Exact words:

I really enjoy reading your blog, but I never signed up for this email. I find it rather offensive that you would send me a newsletter unsolicited.

I didn’t expect a response at all. I figured the newsletter was sent from a dummy account and made to look like it came Matthew personally, which I don’t mean critically. Everybody who’s ever sent a newsletter knows how those systems work.

But I did get a response, almost immediately.

Exact words:

Offended really? Thats sort of sad. Because this email list is from NoiseTrade, those who downloaded my book Churched for free. Unsubscribe if you must, but don’t write and tell me that you’re offended over an email. Kids are starving all over the world. You can handle one more email.

So as is obvious by the tone of the first two emails, we’re off on the wrong foot. I didn’t mean to come across as abrasive, but I certainly did. I wasn’t angry at the time, but I responded in haste from my cell phone, which isn’t conducive to good communication, and it came across that way. So I can understand why Matthew would be taken aback. And apparently, I did give him the right to send me email by downloading his audio book, which I’ve learned after a very brief Google search. The good ol’ Facebook model. Should have read the TOS better, and that’s on me.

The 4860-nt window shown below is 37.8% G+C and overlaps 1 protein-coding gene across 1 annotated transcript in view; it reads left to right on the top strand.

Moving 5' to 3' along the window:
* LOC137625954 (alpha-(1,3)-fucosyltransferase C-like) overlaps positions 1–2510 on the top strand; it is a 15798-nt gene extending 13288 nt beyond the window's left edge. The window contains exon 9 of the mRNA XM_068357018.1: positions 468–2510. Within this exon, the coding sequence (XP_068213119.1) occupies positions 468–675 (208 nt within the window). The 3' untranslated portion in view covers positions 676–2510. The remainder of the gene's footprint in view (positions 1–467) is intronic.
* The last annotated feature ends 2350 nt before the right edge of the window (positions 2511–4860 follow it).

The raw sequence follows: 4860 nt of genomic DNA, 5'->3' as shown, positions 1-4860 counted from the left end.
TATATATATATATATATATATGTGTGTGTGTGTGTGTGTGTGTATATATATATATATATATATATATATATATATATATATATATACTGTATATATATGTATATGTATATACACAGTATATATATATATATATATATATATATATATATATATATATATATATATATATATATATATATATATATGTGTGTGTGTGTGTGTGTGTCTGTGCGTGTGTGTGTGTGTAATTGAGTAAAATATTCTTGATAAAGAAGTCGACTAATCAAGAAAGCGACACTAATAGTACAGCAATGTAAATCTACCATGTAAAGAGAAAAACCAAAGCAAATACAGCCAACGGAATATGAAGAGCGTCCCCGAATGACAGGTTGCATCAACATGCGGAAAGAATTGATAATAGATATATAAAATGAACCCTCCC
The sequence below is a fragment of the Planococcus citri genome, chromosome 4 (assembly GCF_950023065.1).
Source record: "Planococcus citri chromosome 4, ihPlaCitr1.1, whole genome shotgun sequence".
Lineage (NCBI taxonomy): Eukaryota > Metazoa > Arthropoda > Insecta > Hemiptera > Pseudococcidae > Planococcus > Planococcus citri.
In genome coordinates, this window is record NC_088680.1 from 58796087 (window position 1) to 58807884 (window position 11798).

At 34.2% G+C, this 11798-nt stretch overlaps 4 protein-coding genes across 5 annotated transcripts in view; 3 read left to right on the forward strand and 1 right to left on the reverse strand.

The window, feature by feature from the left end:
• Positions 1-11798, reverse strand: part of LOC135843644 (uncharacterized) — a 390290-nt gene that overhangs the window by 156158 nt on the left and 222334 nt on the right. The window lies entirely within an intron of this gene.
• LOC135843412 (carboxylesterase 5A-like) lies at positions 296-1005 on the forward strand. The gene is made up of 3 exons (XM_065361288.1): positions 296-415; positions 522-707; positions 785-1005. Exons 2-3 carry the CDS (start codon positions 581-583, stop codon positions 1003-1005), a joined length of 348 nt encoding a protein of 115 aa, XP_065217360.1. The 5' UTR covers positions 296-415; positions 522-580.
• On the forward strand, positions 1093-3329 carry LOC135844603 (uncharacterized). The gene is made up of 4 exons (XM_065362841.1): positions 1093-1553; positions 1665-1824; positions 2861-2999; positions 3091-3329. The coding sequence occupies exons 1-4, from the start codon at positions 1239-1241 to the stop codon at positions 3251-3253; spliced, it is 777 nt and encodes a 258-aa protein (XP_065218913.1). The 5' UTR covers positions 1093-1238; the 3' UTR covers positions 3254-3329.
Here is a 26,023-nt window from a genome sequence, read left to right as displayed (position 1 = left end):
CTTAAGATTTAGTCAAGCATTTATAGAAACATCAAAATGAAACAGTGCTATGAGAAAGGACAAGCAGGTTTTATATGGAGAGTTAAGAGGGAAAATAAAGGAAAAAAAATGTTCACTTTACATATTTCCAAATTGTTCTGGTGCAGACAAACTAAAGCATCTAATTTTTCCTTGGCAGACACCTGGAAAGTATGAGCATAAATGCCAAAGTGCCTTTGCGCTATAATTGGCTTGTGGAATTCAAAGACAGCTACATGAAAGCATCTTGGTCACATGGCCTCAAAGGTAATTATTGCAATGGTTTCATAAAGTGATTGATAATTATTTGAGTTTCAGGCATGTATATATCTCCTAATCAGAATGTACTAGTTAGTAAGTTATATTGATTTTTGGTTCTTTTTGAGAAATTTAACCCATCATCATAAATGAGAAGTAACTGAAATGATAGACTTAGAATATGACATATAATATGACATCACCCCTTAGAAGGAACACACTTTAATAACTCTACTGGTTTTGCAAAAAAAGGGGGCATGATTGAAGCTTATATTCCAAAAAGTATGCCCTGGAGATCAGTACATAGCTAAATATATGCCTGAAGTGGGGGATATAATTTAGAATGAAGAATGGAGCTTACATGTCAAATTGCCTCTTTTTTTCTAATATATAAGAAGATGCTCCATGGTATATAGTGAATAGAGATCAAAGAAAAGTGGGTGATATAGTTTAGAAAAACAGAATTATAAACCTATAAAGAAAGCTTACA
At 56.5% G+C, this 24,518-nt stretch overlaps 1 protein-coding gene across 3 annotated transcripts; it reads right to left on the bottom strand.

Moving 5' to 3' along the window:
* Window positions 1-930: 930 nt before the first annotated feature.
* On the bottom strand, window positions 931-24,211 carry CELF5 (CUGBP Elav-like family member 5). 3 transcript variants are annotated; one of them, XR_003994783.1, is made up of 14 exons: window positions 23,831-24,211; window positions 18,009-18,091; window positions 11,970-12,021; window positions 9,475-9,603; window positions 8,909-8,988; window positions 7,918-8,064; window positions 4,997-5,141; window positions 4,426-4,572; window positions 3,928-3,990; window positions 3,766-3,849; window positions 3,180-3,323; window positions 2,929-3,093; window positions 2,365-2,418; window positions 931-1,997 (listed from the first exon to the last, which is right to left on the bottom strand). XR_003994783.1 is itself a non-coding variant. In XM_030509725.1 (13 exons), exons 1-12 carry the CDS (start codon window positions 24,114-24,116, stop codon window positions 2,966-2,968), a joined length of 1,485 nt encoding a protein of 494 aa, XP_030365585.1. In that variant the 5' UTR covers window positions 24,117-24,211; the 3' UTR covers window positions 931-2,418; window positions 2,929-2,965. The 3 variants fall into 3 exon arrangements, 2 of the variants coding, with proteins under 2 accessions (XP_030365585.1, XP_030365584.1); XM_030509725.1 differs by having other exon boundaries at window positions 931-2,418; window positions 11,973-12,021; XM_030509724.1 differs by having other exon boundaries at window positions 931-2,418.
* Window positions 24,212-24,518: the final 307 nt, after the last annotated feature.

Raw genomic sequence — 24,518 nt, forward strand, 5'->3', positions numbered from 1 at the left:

But the “kids are starving all over the world” line?

That peeved me, so I responded, and this time, I wrote more, hoping that I wouldn’t come across like a jack ass.

I won’t copy it all here, but I basically said this: Matthew initiated the conversation, which I didn’t want in the first place. I told him it felt tacky, and that at first I thought it was a phishing scam. I also pushed back on his “lecture,” indicating that I’ve been supporting programs that aide the hungry since I was a kid, and that I’ve devoted my career to social profit work. That’s condescending. My issue isn’t the email; it’s the practice. I don’t want a bait and switch. If I knew that downloading a free audio book gave him free reign to my email, I wouldn’t have downloaded it (I’ve since deleted the book, which I had forgot about and had never listened to).

I pointed to Matthew 18, indicating that I felt he was in the wrong, and I was letting him know one-on-one. I concluded by telling him I’d let it go, because I didn’t want to blow it out of proportion, but I felt the need to communicate where I was coming from.

(Maybe I should have just quoted it! I am so long-winded)

To which he responded,

Oh Ben. This is really pathetic.

Ouch. That stung, if I’m being honest. Matthew is an author I’ve admired for a couple years, like I said. I mean this sincerely – his blog has been a lifesaver for me at times, as I’ve grappled with all sorts of things related to my faith.

So I told him so, saying,

I am sort of at a loss here. Being told you’re pathetic by a writer you have admired feels pretty shitty.

I could have handled it better, so sorry for that. Just fired off a quick response from my phone.

So, here’s a mulligan:

I think sending (what felt like to me) unsolicited emails is bad business practice, and it feels overly intrusive … and isn’t welcome. I’m guessing I’m not the only one who feels that way, and I thought you might want to know that not all of your audience wants this.

Hopefully, that comes across as respectful and honest, not pathetic.